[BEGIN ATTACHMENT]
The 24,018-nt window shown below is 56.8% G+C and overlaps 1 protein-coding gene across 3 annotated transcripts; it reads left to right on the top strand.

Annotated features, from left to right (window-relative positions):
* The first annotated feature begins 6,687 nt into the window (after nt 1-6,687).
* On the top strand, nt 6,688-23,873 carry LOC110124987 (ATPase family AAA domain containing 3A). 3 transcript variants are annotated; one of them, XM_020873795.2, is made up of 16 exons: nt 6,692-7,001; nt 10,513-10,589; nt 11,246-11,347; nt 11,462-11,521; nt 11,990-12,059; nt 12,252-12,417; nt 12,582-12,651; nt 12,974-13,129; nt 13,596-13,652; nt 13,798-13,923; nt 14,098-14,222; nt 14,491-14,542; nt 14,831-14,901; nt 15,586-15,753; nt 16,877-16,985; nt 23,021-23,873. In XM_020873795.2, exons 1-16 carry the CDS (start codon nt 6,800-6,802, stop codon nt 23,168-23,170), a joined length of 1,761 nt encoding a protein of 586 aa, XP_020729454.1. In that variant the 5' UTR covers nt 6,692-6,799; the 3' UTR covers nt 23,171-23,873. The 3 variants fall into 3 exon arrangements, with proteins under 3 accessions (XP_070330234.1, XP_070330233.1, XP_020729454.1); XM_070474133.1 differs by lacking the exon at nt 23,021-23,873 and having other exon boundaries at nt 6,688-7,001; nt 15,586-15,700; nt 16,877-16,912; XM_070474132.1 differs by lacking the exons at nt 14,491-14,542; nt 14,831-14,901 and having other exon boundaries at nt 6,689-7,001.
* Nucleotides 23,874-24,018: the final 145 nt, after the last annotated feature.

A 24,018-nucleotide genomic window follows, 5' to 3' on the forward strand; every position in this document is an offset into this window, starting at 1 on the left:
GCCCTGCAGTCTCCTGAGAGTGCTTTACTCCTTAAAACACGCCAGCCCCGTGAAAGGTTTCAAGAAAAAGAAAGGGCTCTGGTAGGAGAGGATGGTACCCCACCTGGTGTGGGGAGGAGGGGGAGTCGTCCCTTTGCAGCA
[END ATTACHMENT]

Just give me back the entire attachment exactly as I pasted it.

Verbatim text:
The 24,018-nt window shown below is 56.8% G+C and overlaps 1 protein-coding gene across 3 annotated transcripts; it reads left to right on the top strand.

Annotated features, from left to right (window-relative positions):
* The first annotated feature begins 6,687 nt into the window (after nt 1-6,687).
* On the top strand, nt 6,688-23,873 carry LOC110124987 (ATPase family AAA domain containing 3A). 3 transcript variants are annotated; one of them, XM_020873795.2, is made up of 16 exons: nt 6,692-7,001; nt 10,513-10,589; nt 11,246-11,347; nt 11,462-11,521; nt 11,990-12,059; nt 12,252-12,417; nt 12,582-12,651; nt 12,974-13,129; nt 13,596-13,652; nt 13,798-13,923; nt 14,098-14,222; nt 14,491-14,542; nt 14,831-14,901; nt 15,586-15,753; nt 16,877-16,985; nt 23,021-23,873. In XM_020873795.2, exons 1-16 carry the CDS (start codon nt 6,800-6,802, stop codon nt 23,168-23,170), a joined length of 1,761 nt encoding a protein of 586 aa, XP_020729454.1. In that variant the 5' UTR covers nt 6,692-6,799; the 3' UTR covers nt 23,171-23,873. The 3 variants fall into 3 exon arrangements, with proteins under 3 accessions (XP_070330234.1, XP_070330233.1, XP_020729454.1); XM_070474133.1 differs by lacking the exon at nt 23,021-23,873 and having other exon boundaries at nt 6,688-7,001; nt 15,586-15,700; nt 16,877-16,912; XM_070474132.1 differs by lacking the exons at nt 14,491-14,542; nt 14,831-14,901 and having other exon boundaries at nt 6,689-7,001.
* Nucleotides 23,874-24,018: the final 145 nt, after the last annotated feature.

A 24,018-nucleotide genomic window follows, 5' to 3' on the forward strand; every position in this document is an offset into this window, starting at 1 on the left:
GCCCTGCAGTCTCCTGAGAGTGCTTTACTCCTTAAAACACGCCAGCCCCGTGAAAGGTTTCAAGAAAAAGAAAGGGCTCTGGTAGGAGAGGATGGTACCCCACCTGGTGTGGGGAGGAGGGGGAGTCGTCCCTTTGCAGCA